As the 22-year-old Urban Land Ceiling Act (ULCA) is scrapped today, projects will develop at a faster pace, prime land in prominent areas will be released, and developers will pass on the benefits of speedier approvals to consumers, said Anuj Puri, chairman and country head, Jones Lang Lasalle Meghraj, in a statement released to the media.
The statement reads:
The central government had not considered states like Maharashtra and Andhra Pradesh when it repealed the ULCA in other states like Gujarat, Karnataka and Punjab. It had its reasons, but it became evident that the ULCA rendered valuable land useless for all practical purposes. In India, land constitutes approximately 50 per cent of the price of real estate.
Now that the Urban Land Ceiling Act is repealed, considerable portions of land will be released in central areas of cities. However, these are out of the reach of middle-income buyers to begin with, so they will not benefit. The land locked under the ULCA and now being reverted to its owners has appreciated in tandem with market dynamics since the passing of the Act, 22 years ago.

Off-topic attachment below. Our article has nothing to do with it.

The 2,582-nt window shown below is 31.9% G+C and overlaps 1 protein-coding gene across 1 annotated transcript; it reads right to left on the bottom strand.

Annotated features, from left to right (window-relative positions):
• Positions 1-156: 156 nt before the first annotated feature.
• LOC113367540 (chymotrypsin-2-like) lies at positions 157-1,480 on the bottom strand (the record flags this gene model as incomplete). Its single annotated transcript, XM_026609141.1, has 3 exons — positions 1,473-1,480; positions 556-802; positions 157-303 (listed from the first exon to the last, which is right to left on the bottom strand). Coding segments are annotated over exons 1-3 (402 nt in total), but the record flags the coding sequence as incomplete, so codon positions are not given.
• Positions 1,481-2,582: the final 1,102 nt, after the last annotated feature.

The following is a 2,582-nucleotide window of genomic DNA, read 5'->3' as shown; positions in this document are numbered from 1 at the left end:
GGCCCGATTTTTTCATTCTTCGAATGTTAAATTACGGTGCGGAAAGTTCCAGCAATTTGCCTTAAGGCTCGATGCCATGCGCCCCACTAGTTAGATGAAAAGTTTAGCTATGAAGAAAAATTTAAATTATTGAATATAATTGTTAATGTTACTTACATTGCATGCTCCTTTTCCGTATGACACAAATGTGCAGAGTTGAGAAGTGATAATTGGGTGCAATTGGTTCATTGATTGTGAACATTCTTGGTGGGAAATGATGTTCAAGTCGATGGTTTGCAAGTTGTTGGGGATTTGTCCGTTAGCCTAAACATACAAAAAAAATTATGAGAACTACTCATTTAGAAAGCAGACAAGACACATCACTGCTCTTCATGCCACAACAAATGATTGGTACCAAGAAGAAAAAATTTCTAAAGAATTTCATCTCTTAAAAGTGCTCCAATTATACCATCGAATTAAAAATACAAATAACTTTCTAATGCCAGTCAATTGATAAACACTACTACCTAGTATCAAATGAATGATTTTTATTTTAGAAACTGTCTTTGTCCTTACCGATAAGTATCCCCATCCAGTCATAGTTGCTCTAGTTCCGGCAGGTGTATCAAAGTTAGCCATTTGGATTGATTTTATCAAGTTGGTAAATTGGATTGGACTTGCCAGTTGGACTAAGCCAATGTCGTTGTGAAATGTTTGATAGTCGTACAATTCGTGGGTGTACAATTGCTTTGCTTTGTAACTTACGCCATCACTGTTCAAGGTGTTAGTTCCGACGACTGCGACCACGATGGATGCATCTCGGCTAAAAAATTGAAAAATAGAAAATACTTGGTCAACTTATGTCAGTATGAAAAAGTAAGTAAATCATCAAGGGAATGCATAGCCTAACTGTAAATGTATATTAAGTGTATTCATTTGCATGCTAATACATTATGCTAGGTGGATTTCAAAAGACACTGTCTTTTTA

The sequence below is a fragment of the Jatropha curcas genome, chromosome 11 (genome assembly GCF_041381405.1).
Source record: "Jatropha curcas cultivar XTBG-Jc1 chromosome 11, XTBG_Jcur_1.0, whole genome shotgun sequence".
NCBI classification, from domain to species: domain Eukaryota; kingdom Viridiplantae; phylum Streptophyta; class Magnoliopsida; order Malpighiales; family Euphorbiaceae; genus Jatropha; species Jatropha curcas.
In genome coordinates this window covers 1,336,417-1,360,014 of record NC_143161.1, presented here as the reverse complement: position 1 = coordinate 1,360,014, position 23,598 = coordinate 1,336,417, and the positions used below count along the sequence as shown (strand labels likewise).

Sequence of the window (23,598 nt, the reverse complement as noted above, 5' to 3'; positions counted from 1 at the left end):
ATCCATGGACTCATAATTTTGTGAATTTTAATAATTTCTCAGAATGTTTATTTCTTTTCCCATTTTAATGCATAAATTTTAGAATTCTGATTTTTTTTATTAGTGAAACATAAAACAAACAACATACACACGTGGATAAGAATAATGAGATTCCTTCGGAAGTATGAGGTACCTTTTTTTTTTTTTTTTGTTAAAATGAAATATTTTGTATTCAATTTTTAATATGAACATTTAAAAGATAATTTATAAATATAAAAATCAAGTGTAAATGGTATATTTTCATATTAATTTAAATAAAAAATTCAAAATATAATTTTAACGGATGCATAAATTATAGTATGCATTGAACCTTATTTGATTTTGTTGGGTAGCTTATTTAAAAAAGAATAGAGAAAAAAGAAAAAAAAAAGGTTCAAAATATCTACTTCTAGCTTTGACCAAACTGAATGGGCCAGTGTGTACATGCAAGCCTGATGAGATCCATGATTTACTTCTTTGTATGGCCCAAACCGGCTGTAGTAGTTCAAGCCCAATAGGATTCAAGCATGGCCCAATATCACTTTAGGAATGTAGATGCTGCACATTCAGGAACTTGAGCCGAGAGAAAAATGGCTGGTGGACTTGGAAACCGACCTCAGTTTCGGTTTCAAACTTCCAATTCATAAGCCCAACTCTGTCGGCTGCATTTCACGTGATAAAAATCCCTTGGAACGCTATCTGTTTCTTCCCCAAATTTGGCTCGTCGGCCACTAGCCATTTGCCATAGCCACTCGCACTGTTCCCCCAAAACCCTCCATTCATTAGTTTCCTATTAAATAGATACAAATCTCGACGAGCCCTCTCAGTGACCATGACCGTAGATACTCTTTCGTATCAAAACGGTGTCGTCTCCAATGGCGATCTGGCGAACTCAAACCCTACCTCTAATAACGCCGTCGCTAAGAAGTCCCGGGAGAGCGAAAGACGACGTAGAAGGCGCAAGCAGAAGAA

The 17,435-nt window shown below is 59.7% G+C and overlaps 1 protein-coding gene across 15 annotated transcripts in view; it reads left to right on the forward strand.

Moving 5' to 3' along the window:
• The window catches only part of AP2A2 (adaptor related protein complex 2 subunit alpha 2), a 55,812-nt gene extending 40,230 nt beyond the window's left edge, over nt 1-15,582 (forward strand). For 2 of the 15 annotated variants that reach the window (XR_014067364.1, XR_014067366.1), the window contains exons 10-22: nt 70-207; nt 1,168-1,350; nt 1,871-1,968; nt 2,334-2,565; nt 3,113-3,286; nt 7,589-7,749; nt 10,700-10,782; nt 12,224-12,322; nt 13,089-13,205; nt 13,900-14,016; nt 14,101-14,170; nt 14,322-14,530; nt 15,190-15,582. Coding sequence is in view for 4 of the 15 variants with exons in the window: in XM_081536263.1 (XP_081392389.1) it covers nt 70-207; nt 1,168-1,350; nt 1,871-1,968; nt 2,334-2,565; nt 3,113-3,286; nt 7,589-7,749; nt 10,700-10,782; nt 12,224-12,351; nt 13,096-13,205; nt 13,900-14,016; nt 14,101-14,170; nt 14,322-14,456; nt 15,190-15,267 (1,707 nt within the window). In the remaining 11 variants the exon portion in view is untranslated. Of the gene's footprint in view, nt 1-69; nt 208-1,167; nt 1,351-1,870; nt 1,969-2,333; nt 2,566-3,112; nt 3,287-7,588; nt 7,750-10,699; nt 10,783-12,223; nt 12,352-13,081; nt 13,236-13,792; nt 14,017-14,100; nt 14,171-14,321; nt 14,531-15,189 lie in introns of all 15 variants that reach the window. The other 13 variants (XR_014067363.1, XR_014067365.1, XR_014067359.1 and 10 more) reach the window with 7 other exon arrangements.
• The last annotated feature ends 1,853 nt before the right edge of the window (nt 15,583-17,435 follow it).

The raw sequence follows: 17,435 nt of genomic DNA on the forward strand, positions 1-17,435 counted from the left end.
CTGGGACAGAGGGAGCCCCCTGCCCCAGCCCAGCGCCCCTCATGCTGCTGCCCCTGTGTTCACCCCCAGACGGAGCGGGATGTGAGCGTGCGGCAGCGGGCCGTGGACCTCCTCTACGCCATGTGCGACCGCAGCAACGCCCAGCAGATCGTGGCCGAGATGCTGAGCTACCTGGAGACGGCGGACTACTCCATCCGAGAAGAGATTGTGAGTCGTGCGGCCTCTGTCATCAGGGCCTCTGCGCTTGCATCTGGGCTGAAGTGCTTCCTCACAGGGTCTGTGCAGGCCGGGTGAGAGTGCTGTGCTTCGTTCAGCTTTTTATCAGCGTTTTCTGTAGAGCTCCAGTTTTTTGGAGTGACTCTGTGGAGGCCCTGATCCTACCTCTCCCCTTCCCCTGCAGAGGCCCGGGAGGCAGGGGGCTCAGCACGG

Now that the act is scrapped, projects will come out at a faster pace, and developers will pass the benefits of speedier approvals on to the consumers.
In any case, repealing the Urban Land Ceiling Act was definitely the need of the hour. While it was certainly envisaged as a means of protection to landowners, it has not served any of the purposes for which it was created. By repealing this archaic act in all states, the government has assured that the real estate sector will grow by at least 14 per cent by the year 2011-12. Real estate’s contribution to the national GDP so far has been about 11 per cent. With the scrapping of ULCA, this figure will increase substantially.